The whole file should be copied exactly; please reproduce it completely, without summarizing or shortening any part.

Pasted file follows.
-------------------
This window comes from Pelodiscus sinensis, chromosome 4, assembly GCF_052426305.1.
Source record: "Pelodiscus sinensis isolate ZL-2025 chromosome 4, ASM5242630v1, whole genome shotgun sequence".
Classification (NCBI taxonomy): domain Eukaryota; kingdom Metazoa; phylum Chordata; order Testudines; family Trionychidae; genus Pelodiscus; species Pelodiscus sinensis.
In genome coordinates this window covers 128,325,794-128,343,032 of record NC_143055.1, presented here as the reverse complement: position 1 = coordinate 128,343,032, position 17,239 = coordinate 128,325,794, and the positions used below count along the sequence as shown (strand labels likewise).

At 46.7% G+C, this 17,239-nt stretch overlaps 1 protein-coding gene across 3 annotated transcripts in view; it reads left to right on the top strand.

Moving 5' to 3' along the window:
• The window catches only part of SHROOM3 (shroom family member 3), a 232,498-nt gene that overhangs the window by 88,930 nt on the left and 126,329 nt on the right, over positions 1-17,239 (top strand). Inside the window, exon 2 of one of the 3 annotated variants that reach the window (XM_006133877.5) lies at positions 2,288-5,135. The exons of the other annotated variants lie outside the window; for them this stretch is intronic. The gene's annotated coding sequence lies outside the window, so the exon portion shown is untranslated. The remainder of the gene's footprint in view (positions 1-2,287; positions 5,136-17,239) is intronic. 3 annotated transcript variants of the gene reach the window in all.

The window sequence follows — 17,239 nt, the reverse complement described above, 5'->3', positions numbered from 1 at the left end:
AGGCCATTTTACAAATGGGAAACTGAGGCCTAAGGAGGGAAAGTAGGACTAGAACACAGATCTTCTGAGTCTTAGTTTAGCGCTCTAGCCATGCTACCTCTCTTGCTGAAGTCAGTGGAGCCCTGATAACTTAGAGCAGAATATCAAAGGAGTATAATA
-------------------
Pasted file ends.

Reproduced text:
This window comes from Pelodiscus sinensis, chromosome 4, assembly GCF_052426305.1.
Source record: "Pelodiscus sinensis isolate ZL-2025 chromosome 4, ASM5242630v1, whole genome shotgun sequence".
Classification (NCBI taxonomy): domain Eukaryota; kingdom Metazoa; phylum Chordata; order Testudines; family Trionychidae; genus Pelodiscus; species Pelodiscus sinensis.
In genome coordinates this window covers 128,325,794-128,343,032 of record NC_143055.1, presented here as the reverse complement: position 1 = coordinate 128,343,032, position 17,239 = coordinate 128,325,794, and the positions used below count along the sequence as shown (strand labels likewise).

At 46.7% G+C, this 17,239-nt stretch overlaps 1 protein-coding gene across 3 annotated transcripts in view; it reads left to right on the top strand.

Moving 5' to 3' along the window:
• The window catches only part of SHROOM3 (shroom family member 3), a 232,498-nt gene that overhangs the window by 88,930 nt on the left and 126,329 nt on the right, over positions 1-17,239 (top strand). Inside the window, exon 2 of one of the 3 annotated variants that reach the window (XM_006133877.5) lies at positions 2,288-5,135. The exons of the other annotated variants lie outside the window; for them this stretch is intronic. The gene's annotated coding sequence lies outside the window, so the exon portion shown is untranslated. The remainder of the gene's footprint in view (positions 1-2,287; positions 5,136-17,239) is intronic. 3 annotated transcript variants of the gene reach the window in all.

The window sequence follows — 17,239 nt, the reverse complement described above, 5'->3', positions numbered from 1 at the left end:
AGGCCATTTTACAAATGGGAAACTGAGGCCTAAGGAGGGAAAGTAGGACTAGAACACAGATCTTCTGAGTCTTAGTTTAGCGCTCTAGCCATGCTACCTCTCTTGCTGAAGTCAGTGGAGCCCTGATAACTTAGAGCAGAATATCAAAGGAGTATAATA